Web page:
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Monday, March 21, 2016

Philosophy Symposium Tackles 'Justice Inside-Out' Apr. 23

Dr. Lisa Guenther Dr. Rashad ShabazzSALISBURY, MD---Mass incarceration and sentencing reform in the U.S. have come to the forefront of political debate in recent years.

Drs. Lisa Guenther of Vanderbilt University and Rashad Shabazz of Arizona State University add their voices to the discussion during Salisbury University’s 36th annual Philosophy Symposium.

This year’s event, “Justice Inside-Out: On Incarceration and Inequality,” is 9 a.m.-3:30 p.m. Saturday, April 23, in Teacher Education and Technology Center Room 153.

Events begin with a continental breakfast. During the morning session, Guenther and Shabazz weigh in on questions including “What is the purpose of punishment?” “Does imprisonment serve justice and, if so, in what sense” and “What does it mean for a punishment to fit the crime?” The symposium also delves into how the understanding and punishment can be shaped — and obscured — by assumptions about race, history and economic inequality.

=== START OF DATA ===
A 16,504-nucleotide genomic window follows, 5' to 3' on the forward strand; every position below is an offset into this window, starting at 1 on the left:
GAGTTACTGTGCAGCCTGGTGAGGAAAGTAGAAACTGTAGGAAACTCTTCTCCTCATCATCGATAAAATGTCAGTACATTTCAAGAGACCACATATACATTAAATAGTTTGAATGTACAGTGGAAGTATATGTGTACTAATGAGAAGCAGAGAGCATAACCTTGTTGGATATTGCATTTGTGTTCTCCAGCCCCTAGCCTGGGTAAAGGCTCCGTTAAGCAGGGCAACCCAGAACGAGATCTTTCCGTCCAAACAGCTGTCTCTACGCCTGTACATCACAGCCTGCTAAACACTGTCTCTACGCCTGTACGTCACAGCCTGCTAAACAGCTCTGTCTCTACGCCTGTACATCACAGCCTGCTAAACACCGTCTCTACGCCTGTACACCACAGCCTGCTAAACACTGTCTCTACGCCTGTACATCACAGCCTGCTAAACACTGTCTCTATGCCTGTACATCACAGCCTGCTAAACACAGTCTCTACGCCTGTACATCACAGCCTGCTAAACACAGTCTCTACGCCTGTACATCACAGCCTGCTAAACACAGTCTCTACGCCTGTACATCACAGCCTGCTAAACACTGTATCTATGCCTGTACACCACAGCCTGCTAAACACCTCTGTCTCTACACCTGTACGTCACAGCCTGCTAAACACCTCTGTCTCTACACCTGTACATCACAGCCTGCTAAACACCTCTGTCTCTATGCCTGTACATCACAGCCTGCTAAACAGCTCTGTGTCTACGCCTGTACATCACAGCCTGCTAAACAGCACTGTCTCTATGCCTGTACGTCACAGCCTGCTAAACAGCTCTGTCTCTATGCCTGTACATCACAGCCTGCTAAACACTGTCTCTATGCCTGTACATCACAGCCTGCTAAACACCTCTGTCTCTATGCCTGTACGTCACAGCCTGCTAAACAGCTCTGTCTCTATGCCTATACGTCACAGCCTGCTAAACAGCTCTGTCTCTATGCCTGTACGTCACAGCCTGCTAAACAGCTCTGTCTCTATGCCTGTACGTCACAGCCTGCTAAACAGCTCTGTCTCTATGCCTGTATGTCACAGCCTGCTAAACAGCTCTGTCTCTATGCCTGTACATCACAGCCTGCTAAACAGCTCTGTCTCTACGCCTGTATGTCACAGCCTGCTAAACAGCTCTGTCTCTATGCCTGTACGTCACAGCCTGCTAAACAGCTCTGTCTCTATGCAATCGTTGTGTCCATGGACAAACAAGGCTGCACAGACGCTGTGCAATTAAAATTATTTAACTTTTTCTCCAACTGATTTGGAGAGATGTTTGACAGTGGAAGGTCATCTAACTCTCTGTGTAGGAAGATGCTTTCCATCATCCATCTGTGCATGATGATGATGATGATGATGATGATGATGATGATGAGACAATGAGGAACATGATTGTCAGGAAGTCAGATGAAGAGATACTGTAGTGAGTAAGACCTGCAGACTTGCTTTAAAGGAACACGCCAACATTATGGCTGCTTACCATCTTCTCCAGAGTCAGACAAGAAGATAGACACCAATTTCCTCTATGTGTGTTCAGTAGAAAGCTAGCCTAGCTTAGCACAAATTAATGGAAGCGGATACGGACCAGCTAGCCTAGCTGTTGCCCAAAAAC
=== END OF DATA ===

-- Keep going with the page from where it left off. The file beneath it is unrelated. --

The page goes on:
Following a break for lunch, faculty and other local panelists add their insights. The audience is invited to join in the discussion throughout the day.

Guenther, associate professor of philosophy, is the author of Solitary Confinement: Social Death and Its Afterlives. The book examines the death-in-life experience of solitary confinement in the U.S. from the early nineteenth century to today’s supermax prisons.

Shabazz, associate professor at Arizona State’s School of Social Transformation, specializes in human geography, Black cultural studies, gender studies and critical prison studies. His most recent book, Spatializing Blackness, examined how carceral power within the geographies of Black Chicagoans shaped urban planning, housing policy, policing practices, gang formation, incarceration rates, masculinity and health.

Sponsored by the SU Philosophy Department, with support from the Charles R. and Martha N. Fulton School of Liberal Arts Public Humanities Committee and Maryland Humanities Council, admission is free and the public is invited. For more information call 410-677-5070 or visit the SU website at www.salisbury.edu.


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